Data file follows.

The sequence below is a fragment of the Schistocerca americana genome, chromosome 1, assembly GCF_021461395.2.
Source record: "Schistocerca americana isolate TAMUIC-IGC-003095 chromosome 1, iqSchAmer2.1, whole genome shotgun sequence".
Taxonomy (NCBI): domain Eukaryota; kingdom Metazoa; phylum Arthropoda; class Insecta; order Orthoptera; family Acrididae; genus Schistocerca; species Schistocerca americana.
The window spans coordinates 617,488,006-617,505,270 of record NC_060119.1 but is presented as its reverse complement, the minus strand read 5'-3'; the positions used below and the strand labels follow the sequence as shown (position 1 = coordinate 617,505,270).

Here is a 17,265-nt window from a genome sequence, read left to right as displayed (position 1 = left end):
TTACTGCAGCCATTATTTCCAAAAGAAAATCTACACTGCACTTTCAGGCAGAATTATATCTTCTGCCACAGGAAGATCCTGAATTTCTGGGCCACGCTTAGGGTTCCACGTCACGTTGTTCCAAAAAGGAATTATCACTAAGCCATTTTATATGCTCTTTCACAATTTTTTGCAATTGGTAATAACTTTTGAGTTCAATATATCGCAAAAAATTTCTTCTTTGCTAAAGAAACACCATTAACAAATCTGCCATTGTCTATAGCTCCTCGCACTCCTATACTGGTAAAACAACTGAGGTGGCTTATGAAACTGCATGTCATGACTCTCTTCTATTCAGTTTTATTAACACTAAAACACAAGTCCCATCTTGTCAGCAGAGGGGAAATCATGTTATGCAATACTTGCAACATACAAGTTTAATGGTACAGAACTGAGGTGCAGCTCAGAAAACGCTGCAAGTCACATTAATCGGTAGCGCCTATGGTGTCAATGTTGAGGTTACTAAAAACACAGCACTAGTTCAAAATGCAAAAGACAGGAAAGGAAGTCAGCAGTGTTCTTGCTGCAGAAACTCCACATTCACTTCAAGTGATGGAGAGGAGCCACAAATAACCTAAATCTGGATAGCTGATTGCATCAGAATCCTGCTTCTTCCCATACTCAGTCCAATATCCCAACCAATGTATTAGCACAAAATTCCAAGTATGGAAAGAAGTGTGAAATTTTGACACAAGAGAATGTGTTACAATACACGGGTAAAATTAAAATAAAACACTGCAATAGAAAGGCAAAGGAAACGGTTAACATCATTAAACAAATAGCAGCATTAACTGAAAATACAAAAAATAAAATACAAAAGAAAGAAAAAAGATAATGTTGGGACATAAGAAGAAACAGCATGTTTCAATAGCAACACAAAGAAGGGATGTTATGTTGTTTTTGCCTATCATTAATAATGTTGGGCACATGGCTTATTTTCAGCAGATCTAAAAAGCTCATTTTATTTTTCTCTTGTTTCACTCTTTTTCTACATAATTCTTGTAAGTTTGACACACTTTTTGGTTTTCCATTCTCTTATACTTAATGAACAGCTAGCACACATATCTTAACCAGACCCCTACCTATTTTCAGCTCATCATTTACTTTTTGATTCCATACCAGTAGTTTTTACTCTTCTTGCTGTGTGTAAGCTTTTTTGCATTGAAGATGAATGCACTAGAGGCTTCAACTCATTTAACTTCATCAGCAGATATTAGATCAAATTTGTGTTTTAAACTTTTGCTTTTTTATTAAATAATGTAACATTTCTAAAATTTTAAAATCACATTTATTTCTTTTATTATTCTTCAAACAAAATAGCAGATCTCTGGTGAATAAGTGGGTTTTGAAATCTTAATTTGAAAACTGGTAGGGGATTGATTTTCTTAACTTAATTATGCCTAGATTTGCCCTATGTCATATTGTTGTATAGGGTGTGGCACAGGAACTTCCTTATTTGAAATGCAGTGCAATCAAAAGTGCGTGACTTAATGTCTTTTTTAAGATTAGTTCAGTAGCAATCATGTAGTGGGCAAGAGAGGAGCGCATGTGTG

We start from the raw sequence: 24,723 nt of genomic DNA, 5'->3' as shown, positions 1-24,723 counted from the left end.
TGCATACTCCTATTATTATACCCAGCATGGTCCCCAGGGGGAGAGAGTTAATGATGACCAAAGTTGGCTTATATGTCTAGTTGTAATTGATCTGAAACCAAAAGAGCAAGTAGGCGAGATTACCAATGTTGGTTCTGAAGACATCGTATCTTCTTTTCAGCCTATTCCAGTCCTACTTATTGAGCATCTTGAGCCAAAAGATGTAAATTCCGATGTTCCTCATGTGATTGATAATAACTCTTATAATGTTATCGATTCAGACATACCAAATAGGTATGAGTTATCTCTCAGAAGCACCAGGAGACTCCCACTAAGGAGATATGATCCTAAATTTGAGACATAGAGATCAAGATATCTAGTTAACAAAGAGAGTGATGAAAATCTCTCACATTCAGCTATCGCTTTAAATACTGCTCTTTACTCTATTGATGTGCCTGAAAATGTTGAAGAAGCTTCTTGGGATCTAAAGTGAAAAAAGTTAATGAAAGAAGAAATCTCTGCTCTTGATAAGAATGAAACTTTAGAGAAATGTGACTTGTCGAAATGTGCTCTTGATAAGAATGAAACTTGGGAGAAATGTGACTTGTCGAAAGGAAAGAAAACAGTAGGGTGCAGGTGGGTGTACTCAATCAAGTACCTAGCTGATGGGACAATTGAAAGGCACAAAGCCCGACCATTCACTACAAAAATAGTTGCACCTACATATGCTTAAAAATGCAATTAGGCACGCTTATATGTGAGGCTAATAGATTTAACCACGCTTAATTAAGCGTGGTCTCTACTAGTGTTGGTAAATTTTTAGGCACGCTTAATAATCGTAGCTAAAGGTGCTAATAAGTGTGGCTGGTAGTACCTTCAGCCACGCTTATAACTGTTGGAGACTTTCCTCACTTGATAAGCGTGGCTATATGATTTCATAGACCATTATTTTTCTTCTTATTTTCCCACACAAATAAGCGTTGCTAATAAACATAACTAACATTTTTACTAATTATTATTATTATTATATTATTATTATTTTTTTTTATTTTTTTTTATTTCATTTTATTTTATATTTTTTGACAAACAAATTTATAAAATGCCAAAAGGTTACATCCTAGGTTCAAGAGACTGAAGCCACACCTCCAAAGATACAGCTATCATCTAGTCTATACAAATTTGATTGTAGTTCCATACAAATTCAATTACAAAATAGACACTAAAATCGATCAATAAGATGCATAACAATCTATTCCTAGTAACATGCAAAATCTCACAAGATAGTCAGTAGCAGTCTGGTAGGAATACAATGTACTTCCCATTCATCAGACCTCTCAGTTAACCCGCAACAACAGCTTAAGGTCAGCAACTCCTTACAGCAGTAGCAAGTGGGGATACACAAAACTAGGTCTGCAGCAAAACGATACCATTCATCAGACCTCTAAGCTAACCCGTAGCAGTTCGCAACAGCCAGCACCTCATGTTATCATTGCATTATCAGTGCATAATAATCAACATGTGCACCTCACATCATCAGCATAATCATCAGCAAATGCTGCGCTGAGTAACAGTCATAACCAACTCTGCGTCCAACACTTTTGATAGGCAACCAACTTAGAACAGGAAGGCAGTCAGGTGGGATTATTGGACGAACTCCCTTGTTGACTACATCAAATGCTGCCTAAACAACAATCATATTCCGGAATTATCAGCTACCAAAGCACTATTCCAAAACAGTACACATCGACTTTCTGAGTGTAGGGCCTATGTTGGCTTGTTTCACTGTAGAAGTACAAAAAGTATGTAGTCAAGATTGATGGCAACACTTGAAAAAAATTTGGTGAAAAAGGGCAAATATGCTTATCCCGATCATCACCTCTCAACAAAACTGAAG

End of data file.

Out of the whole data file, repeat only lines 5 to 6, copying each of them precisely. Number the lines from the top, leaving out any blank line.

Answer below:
Here is a 17,265-nt window from a genome sequence, read left to right as displayed (position 1 = left end):
TTACTGCAGCCATTATTTCCAAAAGAAAATCTACACTGCACTTTCAGGCAGAATTATATCTTCTGCCACAGGAAGATCCTGAATTTCTGGGCCACGCTTAGGGTTCCACGTCACGTTGTTCCAAAAAGGAATTATCACTAAGCCATTTTATATGCTCTTTCACAATTTTTTGCAATTGGTAATAACTTTTGAGTTCAATATATCGCAAAAAATTTCTTCTTTGCTAAAGAAACACCATTAACAAATCTGCCATTGTCTATAGCTCCTCGCACTCCTATACTGGTAAAACAACTGAGGTGGCTTATGAAACTGCATGTCATGACTCTCTTCTATTCAGTTTTATTAACACTAAAACACAAGTCCCATCTTGTCAGCAGAGGGGAAATCATGTTATGCAATACTTGCAACATACAAGTTTAATGGTACAGAACTGAGGTGCAGCTCAGAAAACGCTGCAAGTCACATTAATCGGTAGCGCCTATGGTGTCAATGTTGAGGTTACTAAAAACACAGCACTAGTTCAAAATGCAAAAGACAGGAAAGGAAGTCAGCAGTGTTCTTGCTGCAGAAACTCCACATTCACTTCAAGTGATGGAGAGGAGCCACAAATAACCTAAATCTGGATAGCTGATTGCATCAGAATCCTGCTTCTTCCCATACTCAGTCCAATATCCCAACCAATGTATTAGCACAAAATTCCAAGTATGGAAAGAAGTGTGAAATTTTGACACAAGAGAATGTGTTACAATACACGGGTAAAATTAAAATAAAACACTGCAATAGAAAGGCAAAGGAAACGGTTAACATCATTAAACAAATAGCAGCATTAACTGAAAATACAAAAAATAAAATACAAAAGAAAGAAAAAAGATAATGTTGGGACATAAGAAGAAACAGCATGTTTCAATAGCAACACAAAGAAGGGATGTTATGTTGTTTTTGCCTATCATTAATAATGTTGGGCACATGGCTTATTTTCAGCAGATCTAAAAAGCTCATTTTATTTTTCTCTTGTTTCACTCTTTTTCTACATAATTCTTGTAAGTTTGACACACTTTTTGGTTTTCCATTCTCTTATACTTAATGAACAGCTAGCACACATATCTTAACCAGACCCCTACCTATTTTCAGCTCATCATTTACTTTTTGATTCCATACCAGTAGTTTTTACTCTTCTTGCTGTGTGTAAGCTTTTTTGCATTGAAGATGAATGCACTAGAGGCTTCAACTCATTTAACTTCATCAGCAGATATTAGATCAAATTTGTGTTTTAAACTTTTGCTTTTTTATTAAATAATGTAACATTTCTAAAATTTTAAAATCACATTTATTTCTTTTATTATTCTTCAAACAAAATAGCAGATCTCTGGTGAATAAGTGGGTTTTGAAATCTTAATTTGAAAACTGGTAGGGGATTGATTTTCTTAACTTAATTATGCCTAGATTTGCCCTATGTCATATTGTTGTATAGGGTGTGGCACAGGAACTTCCTTATTTGAAATGCAGTGCAATCAAAAGTGCGTGACTTAATGTCTTTTTTAAGATTAGTTCAGTAGCAATCATGTAGTGGGCAAGAGAGGAGCGCATGTGTG